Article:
Completing the application form
This page provides details on how to fill in the naturalisation application form AN. Before you fill in the application form you should read the information on eligibility to make sure you meet the requirements. If your application is rejected because you do not meet the requirements your fee will not be refunded.
You should fill in the form in block capitals using a black or dark-blue pen. Please enter all dates as dd-mm-yyyy, for example 29-04-2000.
If you would like help completing the application form you may use the services of a solicitor or other advisor. You should make sure the advisor you use is registered with the Office of the Immigration Services Commissioner (OISC).
If you would like to make sure you have completed your form correctly, many local authorities in the United Kingdom run a nationality checking service. For a small fee the authority will check your completed form, supporting documents and application fee before sending your application on to us for consideration.
The application form AN is split into six sections. Some sections of the form must be completed by everyone applying for naturalisation. Other sections should only be completed if they are relevant to your application. The information below highlights the most important parts of each section. A full guide on what is required in each section is provided in the leaflet naturalisation as a British citizen - a guide for applicants.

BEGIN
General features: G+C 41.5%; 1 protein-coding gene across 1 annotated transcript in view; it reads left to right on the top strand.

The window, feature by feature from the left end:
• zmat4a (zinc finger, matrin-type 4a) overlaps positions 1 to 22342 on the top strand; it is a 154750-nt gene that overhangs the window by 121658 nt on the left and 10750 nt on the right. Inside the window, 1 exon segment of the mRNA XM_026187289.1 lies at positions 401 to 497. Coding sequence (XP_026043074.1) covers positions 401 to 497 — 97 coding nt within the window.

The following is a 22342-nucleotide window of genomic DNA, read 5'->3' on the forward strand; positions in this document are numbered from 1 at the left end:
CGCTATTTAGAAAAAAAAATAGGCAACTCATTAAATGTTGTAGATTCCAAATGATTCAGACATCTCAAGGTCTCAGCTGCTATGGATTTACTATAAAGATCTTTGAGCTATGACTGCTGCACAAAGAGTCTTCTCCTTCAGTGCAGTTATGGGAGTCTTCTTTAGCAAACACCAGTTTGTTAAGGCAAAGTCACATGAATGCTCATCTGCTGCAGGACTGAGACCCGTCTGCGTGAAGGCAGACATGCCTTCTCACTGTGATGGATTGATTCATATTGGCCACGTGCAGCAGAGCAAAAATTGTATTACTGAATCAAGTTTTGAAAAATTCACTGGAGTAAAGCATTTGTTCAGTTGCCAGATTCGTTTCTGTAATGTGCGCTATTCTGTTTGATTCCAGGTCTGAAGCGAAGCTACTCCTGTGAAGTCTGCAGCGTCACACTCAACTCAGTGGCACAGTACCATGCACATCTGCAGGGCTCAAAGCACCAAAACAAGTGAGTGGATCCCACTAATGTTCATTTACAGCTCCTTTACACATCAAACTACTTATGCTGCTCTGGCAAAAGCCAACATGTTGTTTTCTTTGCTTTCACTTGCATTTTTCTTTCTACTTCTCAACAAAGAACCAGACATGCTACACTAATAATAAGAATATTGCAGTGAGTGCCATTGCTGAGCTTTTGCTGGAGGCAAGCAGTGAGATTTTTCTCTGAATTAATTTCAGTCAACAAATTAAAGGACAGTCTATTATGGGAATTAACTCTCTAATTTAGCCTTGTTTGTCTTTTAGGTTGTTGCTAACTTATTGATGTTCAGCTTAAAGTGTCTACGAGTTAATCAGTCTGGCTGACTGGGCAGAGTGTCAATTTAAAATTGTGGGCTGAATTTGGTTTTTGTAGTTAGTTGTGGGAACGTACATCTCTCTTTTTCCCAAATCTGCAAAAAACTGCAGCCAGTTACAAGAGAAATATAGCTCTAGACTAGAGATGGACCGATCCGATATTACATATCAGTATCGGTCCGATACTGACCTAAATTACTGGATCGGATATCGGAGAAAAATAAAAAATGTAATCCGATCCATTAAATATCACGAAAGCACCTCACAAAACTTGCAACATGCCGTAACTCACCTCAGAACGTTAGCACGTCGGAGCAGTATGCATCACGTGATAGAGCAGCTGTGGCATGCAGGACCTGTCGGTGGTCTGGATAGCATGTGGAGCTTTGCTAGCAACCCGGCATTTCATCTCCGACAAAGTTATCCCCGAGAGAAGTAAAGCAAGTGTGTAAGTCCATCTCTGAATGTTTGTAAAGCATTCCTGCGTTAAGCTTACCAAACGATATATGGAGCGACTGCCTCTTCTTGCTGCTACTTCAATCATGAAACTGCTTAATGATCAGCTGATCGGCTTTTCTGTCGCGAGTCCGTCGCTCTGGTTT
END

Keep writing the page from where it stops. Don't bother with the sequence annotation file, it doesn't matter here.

Section 1 - personal information
You should complete this section as fully as possible. If you are applying for registration at the same time as your husband, wife or civil partner you will need to complete separate application forms.
The information you provide in this section will be used on your certificate of naturalisation. You should make sure your name, place and date of birth are entered correctly and match the details shown in your passport or identification documents. You must note any discrepancies on page 13 of the application form. We are only able to change your certificate in exceptional circumstances.
If you are successful in your application you will need to attend a citizenship ceremony to be presented with your certificate. Ceremonies will normally be within a local authority near where you live. If you would like your ceremony in another area you should enter the name and address (including the postcode) of that local authority in part 1.19.
Section 2 - residence requirements
You should complete this section as fully as possible. Parts 2.1 and 2.2 are very important to your application. In order to meet the residence requirements, you must have been in the United Kingdom for at least five years (three years if you are married to or the civil partner of a British citizen).
Section 3 - good character
You should complete this section as fully as possible. You must provide details of all criminal convictions including road traffic offences, but not fixed penalty notices unless they were given in court. Fixed penalty notices include parking and speeding offences. Drink driving offences must be declared.
You do not need to provide details of any convictions which are ?spent?. Information on how a conviction becomes spent can be found in the section on good character.
You should provide details of any offence for which you may go to court are awaiting a hearing in court. This includes if you were arrested for an offence and are waiting to hear if you will be charged. If you are living in Scotland, all recent civil penalties must be declared.